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Powell's Books & Third Place Books Present Pamela Paul in Conversation With Ayad Akhtar
Remember all those ingrained habits, cherished ideas, beloved objects, and stubborn preferences from the pre-Internet age? They’re gone. To some of those things we can say good riddance. But many we miss terribly. Whatever our emotional response to this departed realm, we are faced with the fact that nearly every aspect of modern life now takes place in filtered, isolated corners of cyberspace — a space that has slowly subsumed our physical habitats, replacing or transforming the office, our local library, a favorite bar, the movie theater, and the coffee shop where people met one another’s gaze from across the room. Even as we’ve gained the ability to gather without leaving our house, many of the fundamentally human experiences that have sustained us have disappeared. In 100 glimpses of that pre-Internet world, Pamela Paul, editor of The New York Times Book Review, presents a captivating record, enlivened with illustrations, of the world before cyberspace — from voicemails to blind dates to punctuation to civility. There are the small losses: postcards, the blessings of an adolescence largely spared of documentation, the Rolodex, and the genuine surprises at high school reunions. But there are larger repercussions, too: weaker memories, the inability to entertain oneself, and the utter demolition of privacy. 100 Things We’ve Lost to the Internet (Crown) is at once an evocative swan song for a disappearing era and, perhaps, a guide to reclaiming just a little bit more of the world IRL. Paul will be joined in conversation by Ayad Akhtar, Pulitzer Prize-winning playwright, novelist, and author of Homeland Elegies. This event is presented in partnership with Third Place Books.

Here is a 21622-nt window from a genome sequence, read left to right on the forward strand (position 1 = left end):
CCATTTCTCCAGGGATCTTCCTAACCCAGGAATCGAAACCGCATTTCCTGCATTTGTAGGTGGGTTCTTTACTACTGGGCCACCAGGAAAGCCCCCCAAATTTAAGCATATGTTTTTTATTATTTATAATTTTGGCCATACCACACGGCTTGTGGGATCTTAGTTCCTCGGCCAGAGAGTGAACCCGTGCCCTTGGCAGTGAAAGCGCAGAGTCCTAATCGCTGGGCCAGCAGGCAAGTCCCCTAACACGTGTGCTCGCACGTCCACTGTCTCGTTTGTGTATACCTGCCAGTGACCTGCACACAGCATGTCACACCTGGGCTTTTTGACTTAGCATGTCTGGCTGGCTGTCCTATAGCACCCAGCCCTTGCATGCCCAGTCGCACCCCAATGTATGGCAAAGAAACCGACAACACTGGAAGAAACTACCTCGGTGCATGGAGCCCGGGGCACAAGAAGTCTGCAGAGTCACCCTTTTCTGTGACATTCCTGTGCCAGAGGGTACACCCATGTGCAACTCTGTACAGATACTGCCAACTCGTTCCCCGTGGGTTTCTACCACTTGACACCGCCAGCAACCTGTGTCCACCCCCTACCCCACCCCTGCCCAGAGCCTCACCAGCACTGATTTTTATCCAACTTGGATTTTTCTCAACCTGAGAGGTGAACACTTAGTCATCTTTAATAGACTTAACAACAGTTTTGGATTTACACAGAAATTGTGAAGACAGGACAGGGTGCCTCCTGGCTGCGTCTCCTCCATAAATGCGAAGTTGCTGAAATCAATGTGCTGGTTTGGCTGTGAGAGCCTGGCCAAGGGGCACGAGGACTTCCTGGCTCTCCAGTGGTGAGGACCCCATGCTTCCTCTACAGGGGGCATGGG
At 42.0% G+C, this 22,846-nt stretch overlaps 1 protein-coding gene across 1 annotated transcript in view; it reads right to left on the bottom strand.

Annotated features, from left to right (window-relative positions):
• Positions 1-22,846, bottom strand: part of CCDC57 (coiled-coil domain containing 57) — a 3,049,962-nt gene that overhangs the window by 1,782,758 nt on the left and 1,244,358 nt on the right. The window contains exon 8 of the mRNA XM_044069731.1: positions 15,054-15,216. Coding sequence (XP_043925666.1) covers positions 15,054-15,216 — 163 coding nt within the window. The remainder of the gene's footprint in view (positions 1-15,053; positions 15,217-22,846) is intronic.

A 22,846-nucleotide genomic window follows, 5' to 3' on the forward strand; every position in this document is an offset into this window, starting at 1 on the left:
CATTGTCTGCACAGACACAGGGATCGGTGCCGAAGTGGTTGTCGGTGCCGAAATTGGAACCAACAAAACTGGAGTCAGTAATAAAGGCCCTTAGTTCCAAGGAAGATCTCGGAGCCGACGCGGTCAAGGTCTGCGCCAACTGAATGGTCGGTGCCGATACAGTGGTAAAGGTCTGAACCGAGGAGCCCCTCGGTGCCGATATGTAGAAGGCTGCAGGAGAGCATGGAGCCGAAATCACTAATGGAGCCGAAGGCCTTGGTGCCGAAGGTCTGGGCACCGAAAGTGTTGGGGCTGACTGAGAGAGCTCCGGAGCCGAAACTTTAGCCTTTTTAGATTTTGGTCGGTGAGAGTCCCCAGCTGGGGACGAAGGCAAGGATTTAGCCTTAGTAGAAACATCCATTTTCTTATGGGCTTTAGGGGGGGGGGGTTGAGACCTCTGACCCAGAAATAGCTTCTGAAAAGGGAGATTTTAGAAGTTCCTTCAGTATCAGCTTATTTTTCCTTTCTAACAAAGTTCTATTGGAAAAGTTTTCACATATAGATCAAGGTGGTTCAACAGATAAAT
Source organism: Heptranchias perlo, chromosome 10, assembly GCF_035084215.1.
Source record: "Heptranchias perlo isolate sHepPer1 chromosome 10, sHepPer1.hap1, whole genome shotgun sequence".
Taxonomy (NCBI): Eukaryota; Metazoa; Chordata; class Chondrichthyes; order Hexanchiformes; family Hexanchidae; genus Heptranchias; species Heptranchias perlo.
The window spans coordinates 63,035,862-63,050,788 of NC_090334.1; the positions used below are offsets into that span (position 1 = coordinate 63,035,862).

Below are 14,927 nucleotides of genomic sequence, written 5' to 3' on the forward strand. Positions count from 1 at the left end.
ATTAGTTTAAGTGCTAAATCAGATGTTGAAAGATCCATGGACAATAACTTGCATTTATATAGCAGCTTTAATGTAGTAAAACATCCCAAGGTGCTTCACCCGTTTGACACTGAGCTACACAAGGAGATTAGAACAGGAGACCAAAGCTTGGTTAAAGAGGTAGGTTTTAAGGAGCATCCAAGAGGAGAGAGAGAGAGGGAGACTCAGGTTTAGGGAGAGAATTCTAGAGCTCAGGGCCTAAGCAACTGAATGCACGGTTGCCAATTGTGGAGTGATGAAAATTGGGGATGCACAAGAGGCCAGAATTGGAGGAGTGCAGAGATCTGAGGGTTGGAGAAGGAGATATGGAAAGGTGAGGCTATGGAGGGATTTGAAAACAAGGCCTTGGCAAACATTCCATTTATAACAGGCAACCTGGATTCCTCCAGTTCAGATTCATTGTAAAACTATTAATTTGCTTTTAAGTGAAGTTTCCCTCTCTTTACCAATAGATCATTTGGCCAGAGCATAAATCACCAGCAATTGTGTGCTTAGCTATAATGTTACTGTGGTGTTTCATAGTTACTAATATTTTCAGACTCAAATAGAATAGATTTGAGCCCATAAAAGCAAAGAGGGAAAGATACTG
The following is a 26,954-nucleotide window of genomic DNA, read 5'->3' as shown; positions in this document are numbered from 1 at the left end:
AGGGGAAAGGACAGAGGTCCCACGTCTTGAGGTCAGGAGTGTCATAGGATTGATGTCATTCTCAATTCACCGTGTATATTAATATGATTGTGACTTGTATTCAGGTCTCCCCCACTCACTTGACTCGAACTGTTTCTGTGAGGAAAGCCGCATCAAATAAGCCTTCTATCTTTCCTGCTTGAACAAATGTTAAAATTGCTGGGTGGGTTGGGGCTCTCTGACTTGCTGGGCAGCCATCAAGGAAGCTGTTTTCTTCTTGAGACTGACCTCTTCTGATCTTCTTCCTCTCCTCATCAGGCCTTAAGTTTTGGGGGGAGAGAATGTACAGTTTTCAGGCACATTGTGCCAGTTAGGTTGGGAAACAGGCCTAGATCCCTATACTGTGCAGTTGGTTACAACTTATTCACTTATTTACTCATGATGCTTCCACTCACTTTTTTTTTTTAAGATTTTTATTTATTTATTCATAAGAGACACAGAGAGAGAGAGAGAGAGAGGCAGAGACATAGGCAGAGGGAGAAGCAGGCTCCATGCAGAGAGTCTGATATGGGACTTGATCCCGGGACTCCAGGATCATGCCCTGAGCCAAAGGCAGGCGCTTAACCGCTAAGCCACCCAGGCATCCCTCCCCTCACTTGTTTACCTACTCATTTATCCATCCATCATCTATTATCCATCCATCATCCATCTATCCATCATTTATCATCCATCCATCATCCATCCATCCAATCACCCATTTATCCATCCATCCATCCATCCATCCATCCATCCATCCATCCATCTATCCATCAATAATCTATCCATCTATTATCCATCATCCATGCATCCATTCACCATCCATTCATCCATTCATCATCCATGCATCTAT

Oct 27, 2021 05:00 PM in Pacific Time (US and Canada)

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Pamela Paul
Pamela Paul is the editor of The New York Times Book Review and oversees books coverage at the Times. She is also the host of the weekly Book Review podcast. Her books include My Life with Bob; How to Raise a Reader; By the Book; Parenting, Inc.; Pornified; The Starter Marriage and the Future of Matrimony;and Rectangle Time, a book for children. Prior to joining the Times, she was a contributor to Time magazine and The Economist, and her work has appeared in The Atlantic, The Washington Post, Slate, and Vogue.
Ayad Akhtar
Ayad Akhtar is a playwright, novelist, and winner of the Pulitzer Prize for Drama and an Award in Literature from the American Academy of Arts and Letters. His most recent book is Homeland Elegies. American Dervish was published in more than 20 languages and named a Kirkus Reviews Best Book of 2012. As a playwright, he has written Junk (Kennedy Prize for American Drama, Tony nomination); Disgraced (Pulitzer Prize for Drama, Tony nomination); The Who & The What; and The Invisible Hand (Obie Award, Outer Critics Circle John Gassner Award). As a screenwriter, he was nominated for an Independent Spirit Award for Best Screenplay for The War Within. Akhtar is the recipient the Steinberg Playwrighting Award, the Nestroy Award, the Erwin Piscator Award, as well as fellowships from the American Academy in Rome, MacDowell, the Sundance Institute, and Yaddo, where he serves as a Board Director. Ayad is a Board Trustee at PEN/America, the Rockefeller Brothers Fund, and New York Theatre Workshop.